A team of researchers led by The Burnham Institute’s Robert C. Liddington has determined the crystal structure of the binding complex between anthrax toxin and one of its host receptors.
Inhalation anthrax, unless diagnosed at a very early stage, is fatal: there is no existing antidote once the toxin is blood borne. The studies published by Liddington and colleagues on-line in the July 4th issue of Nature offer new leads for the discovery of anthrax antitoxins that could be used in conjunction with antibiotics to treat late-stage anthrax. In a surprising twist, the new information will also help in the design of anthrax toxin as an anti-tumor agent for treatment of cancer.
Anthrax toxin is comprised of three proteins: protective antigen (PA), lethal factor (LF), and edema factor (EF). To gain entry into host cells, PA must recognize a receptor on the surface of the target cell. Once PA has bound to the cell, it then enables EF and LF to bind and form a pore through which PA forces EF and LF into the cell in a syringe-like action.
Liddington’s laboratory, together with Dr. Stephen Leppla at the National Institute of Allergy and Infectious Diseases, studied the interaction of PA with the two known receptors for anthrax: TEM8 and CMG2. PA binds tightly to both receptors and can use either to transfer toxicity into the cell. They were able to determine the crystal structure of the PA-CMG2 binding complex at atomic resolution, which makes it possible to design small molecules that will interact with PA and prevent the binding complex from forming. Soluble forms of the receptors have indeed acted as decoys, distracting PA from binding both receptors.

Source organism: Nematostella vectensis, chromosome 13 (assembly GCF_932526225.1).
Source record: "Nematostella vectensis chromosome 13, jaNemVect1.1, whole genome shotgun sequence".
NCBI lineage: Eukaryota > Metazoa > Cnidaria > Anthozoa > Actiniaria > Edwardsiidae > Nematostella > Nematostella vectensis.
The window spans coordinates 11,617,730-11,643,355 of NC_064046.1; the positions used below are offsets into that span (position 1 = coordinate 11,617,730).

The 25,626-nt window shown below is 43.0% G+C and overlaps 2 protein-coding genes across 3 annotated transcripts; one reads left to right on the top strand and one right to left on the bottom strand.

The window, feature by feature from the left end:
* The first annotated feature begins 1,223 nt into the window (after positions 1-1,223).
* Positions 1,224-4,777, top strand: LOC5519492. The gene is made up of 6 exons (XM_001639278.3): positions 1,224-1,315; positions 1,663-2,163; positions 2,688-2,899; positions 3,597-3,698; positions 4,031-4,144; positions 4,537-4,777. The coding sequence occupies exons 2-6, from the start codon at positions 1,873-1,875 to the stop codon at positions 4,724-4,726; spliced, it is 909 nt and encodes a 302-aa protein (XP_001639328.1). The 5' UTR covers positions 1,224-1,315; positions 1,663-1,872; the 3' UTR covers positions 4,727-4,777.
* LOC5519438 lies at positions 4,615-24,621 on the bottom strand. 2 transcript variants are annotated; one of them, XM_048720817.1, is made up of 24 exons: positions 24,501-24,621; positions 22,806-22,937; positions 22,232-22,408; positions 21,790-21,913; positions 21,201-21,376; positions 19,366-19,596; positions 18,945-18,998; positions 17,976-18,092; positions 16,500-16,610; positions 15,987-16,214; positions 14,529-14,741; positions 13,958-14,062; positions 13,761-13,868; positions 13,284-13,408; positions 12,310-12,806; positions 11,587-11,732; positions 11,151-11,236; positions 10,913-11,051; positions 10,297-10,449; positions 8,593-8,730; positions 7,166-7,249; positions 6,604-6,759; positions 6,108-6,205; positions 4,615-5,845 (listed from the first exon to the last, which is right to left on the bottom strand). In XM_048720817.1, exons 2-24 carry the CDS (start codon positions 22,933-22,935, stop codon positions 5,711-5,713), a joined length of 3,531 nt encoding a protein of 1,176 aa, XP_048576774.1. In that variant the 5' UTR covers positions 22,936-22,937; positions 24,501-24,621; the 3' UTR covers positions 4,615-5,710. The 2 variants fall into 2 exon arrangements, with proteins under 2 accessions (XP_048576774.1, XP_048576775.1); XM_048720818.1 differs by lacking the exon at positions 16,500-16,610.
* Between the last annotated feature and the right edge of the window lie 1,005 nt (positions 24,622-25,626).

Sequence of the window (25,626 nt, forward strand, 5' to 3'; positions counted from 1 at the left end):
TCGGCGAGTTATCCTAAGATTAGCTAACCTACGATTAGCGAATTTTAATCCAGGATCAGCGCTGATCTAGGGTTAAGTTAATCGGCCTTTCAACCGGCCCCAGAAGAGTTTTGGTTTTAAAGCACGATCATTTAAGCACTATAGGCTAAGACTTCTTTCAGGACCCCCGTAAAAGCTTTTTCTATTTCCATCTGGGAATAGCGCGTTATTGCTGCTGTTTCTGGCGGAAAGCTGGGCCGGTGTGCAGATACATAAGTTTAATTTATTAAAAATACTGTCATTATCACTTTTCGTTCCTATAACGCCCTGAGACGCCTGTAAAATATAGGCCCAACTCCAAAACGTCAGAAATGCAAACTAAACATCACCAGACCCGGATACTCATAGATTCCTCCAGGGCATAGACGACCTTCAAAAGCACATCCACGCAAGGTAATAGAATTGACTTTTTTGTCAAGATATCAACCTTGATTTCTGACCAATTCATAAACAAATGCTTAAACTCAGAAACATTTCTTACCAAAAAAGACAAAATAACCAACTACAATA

The two receptors are similar in how they mediate entry into the cells, but differ in important ways: The CMG2 receptor is present in most tissues, whereas the TEM8 receptor is mostly found on the cells that form the blood vessel of tumors. This probably explains why anthrax toxin at sub-lethal doses has strong anti-tumor activity.
Indeed, Dr. Leppla is now developing anthrax toxin as an anti-tumor agent. Although the PA-TEM8 complex is yet to be solved, Liddington expects the interactions to be similar to that of the PA-CMG2 complex. “We can exploit the differences to design PA molecules that bind better to TEM8 than to CMG2,” says Liddington, “which would minimize the side effects of toxin binding to normal tissues.”
Liddington was recently awarded a $15 M grant from the National Institute of Allergy and Infectious Diseases that supports a multidisciplinary effort focused on developing candidate anti-toxins for anthrax and other potential agents of biological warfare.
Robert C. Liddington, Ph.D., is a member of The Burnham Institute’s NCI-designated Cancer Center, and Director of the Institute’s Program on Extracellular Matrix and Cell Adhesion. Eugenio Santelli, Ph.D. and Laurie A. Bankston, Ph.D., from Dr. Liddington’s laboratory are co-authors on this study.
Stephen H. Leppla, Ph.D., is Chief of the Bacterial Toxins and Therapeutics Section at the National Institute of Allergy and Infectious Diseases, in Bethesda, MD.
This work was supported with funding from the National Institutes of Health and the Department of Defense.
The Burnham Institute is an independent, nonprofit, public benefit organization dedicated to basic biomedical research principally in the areas of cancer, aging, and the neurosciences. The Institute ranks consistently among the world’s most influential research organizations for the impact of its research in analyses conducted annually by the Institute for Scientific Information.